From what I've found, there were something like 150 contingency orders to help hide the Palpatine's Order 66 and what it was meant to do.

The first time I saw Revenge of the Sith, I thought he gave the order "666", and I thought, cute, the devil, but then I learned it was actually "66". Does it mean anything?

Is it still referencing the devil? Is it just a number pulled from a hat? In short, what is the significance of the number in Palpatine's infamous line:

Execute Order 66

Update: George Lucas also did "American Graffiti" which references Route 66, but I don't how to connect that with killing Jedi. Jedi road kill?

  • 5
    Lars, Route 66 is a fairly well-known road ("The mother road") running from Chicago to Los Angeles. Prior to the advent of the Interstates, it was a primary thoroughfare for a significant portion of the country's population. It has significant cultural meaning in the US, and there are many movies about it.
    – Jeff
    Commented Oct 13, 2011 at 3:17
  • 1
    @Jeff - and an iconic song as well :) Commented Oct 13, 2011 at 4:40
  • 2
    Using numerology, 6 + 6 = 12 , which is 1 + 2 = 3, indicating the number of Episodes in the Original Trilogy and Prequel Trilogy. Numerologically, a negative trait of the number 3 include "a spectacular rise and fall".
    – PhasedOut
    Commented Dec 23, 2016 at 18:48
  • Are you asking about why Palpatine chose the number in-universe or why Lucas chose it out-of-universe? Commented Sep 18, 2017 at 5:33

5 Answers 5


It's just a random number. There's no real significance to the number 66 in Jedi or Sith lore, which I think was the point.

If someone were to look at a list of pre-specified orders and directives, it's VERY likely they'd begin skimming or walk away before Order 66 (especially if the first sixty were very mundane).

Random spot checks of any list of these would be less likely to turn it up if the number weren't important to the Jedi or their foes.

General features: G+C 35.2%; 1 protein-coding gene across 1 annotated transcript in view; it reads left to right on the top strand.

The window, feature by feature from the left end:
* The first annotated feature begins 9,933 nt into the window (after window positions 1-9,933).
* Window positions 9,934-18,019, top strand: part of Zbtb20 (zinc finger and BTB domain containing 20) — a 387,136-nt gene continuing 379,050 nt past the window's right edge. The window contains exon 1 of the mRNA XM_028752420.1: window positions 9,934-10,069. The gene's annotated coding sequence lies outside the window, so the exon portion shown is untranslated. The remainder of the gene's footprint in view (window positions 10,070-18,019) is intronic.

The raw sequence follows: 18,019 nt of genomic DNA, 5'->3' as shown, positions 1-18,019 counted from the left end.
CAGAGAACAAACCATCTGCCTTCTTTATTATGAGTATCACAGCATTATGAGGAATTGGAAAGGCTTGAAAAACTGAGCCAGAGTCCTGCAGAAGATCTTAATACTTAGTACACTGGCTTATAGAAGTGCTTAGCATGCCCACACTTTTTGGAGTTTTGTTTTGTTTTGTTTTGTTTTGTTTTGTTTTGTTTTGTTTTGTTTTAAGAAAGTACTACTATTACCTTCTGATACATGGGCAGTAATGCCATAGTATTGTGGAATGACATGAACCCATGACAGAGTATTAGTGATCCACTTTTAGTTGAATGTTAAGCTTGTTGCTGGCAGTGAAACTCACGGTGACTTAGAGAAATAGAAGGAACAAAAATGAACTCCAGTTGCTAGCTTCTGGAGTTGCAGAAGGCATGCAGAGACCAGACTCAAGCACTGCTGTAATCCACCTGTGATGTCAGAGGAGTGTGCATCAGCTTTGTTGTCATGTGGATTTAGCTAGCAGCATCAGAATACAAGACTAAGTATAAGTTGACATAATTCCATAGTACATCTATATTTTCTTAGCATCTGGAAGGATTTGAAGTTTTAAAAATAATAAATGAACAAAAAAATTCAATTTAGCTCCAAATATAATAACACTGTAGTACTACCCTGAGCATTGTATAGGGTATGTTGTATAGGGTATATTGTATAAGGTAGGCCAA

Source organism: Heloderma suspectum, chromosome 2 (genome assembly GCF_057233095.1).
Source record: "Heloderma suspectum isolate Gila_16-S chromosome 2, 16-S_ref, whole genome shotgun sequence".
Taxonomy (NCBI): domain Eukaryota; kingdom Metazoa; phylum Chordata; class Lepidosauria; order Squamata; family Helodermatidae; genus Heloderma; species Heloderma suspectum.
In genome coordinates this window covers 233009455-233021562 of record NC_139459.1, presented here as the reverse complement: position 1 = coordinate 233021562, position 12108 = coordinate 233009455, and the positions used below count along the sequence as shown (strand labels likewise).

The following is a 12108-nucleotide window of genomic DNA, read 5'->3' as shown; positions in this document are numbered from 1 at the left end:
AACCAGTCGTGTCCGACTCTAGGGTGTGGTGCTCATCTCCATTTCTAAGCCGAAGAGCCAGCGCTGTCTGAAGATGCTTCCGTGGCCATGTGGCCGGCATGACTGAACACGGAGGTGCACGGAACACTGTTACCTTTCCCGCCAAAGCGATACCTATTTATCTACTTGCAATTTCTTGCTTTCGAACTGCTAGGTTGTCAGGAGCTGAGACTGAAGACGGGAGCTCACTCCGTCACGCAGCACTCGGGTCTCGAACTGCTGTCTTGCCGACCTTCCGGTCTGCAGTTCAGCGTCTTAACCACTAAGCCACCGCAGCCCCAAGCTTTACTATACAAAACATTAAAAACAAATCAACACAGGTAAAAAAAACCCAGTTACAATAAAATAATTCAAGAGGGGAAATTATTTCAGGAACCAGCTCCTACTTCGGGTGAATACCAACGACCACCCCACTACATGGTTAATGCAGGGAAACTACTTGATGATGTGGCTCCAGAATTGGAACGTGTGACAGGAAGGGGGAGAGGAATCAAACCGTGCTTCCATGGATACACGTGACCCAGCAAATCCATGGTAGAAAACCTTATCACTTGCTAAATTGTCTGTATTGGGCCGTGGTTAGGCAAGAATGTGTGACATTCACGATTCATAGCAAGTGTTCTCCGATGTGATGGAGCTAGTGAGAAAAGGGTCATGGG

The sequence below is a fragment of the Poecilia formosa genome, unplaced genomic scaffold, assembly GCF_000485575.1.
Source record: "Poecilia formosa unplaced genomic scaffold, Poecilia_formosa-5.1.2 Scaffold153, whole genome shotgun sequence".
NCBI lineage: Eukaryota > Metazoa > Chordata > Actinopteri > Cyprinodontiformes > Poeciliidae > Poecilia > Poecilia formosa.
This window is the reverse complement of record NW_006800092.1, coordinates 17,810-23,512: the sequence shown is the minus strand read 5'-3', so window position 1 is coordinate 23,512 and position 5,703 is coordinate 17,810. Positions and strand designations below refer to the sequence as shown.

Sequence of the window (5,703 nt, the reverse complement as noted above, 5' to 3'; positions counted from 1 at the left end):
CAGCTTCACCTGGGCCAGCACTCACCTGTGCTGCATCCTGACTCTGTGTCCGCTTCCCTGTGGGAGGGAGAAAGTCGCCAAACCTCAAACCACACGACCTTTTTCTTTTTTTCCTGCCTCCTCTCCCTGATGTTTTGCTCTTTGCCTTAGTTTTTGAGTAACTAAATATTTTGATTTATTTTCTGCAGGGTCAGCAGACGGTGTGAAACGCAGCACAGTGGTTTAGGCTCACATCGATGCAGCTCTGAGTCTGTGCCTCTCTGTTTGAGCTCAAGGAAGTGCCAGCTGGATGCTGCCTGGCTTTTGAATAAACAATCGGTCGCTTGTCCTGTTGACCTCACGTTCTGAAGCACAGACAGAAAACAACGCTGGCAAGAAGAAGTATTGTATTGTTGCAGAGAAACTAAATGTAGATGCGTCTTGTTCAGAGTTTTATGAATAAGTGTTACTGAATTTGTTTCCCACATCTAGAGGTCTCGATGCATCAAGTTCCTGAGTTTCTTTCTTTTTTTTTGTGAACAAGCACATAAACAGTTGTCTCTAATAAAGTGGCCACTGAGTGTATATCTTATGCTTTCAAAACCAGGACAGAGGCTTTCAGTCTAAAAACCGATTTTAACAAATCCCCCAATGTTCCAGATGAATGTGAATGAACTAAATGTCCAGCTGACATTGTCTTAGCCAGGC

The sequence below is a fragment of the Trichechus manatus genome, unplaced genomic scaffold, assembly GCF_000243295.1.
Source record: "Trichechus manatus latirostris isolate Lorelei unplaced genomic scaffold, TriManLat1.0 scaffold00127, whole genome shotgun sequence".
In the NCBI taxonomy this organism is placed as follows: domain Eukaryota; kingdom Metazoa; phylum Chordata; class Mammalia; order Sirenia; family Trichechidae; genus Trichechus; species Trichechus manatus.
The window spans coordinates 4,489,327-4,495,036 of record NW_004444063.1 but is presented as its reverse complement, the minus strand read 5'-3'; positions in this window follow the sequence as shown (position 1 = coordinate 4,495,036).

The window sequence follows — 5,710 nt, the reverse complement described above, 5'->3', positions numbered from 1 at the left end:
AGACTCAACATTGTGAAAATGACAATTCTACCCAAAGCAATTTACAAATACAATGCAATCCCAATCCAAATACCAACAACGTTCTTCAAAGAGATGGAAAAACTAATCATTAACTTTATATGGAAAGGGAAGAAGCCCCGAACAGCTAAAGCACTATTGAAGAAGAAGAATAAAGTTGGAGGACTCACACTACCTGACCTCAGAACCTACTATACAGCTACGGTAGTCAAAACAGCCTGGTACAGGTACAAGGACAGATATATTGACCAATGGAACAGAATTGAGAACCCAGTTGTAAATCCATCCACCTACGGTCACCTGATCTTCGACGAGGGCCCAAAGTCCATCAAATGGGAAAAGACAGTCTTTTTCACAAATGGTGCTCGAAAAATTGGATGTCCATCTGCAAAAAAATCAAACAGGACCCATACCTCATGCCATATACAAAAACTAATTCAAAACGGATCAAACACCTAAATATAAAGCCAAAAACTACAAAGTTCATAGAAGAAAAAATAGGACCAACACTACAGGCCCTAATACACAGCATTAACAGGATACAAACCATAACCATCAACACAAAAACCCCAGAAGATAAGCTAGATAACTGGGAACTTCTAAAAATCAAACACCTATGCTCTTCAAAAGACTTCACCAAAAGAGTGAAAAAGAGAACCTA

You can read more about Order 66 here.

  • You (LarsTech) might also want to read up on the other Contingency Orders
    – dkuntz2
    Commented Oct 13, 2011 at 1:10
  • 8
    That's got to be the worst-protected secret evil plan ever, if it just relies on everyone being too lazy to check the smallprint of the cloned supersoldier army...
    – evilsoup
    Commented Sep 23, 2013 at 23:25
  • 1
    But that's part of the brilliance, honestly. Maybe Order 43 was "The Chancellor has seized power without a Senate Vote, capture or kill the chancellor and return power to the Senate." and Order 856 was "The Wookies have a bad case of fleas, prioritize delivery of flea powder on all transports to Kashyyk" If there were other orders which covered potentially-disastrous yet low-probability cases, it would have easily gone unnoticed.
    – Jeff
    Commented Sep 24, 2013 at 13:25
  • 7
    If only one Jeid had tried 'ctrl+f' and searched for betray...
    – Daft
    Commented Jan 7, 2015 at 14:15
  • 3
    @Jeff Order 65 was the order for the Chancellor's betrayal
    – bren
    Commented Jan 30, 2017 at 19:10

During World War II FDR issued the infamous Executive Order 9066, which lead to American citizens of Japanese descent rounded up and interned in concentration camps on US soil for many years.

Lucas has many references to WWII in Star Wars (and his other films), so he would most likely be very aware of this notorious Executive Order. It seems possible that this piece of US history, with its obvious parallels of government betrayal against its citizens, would be a point of reference.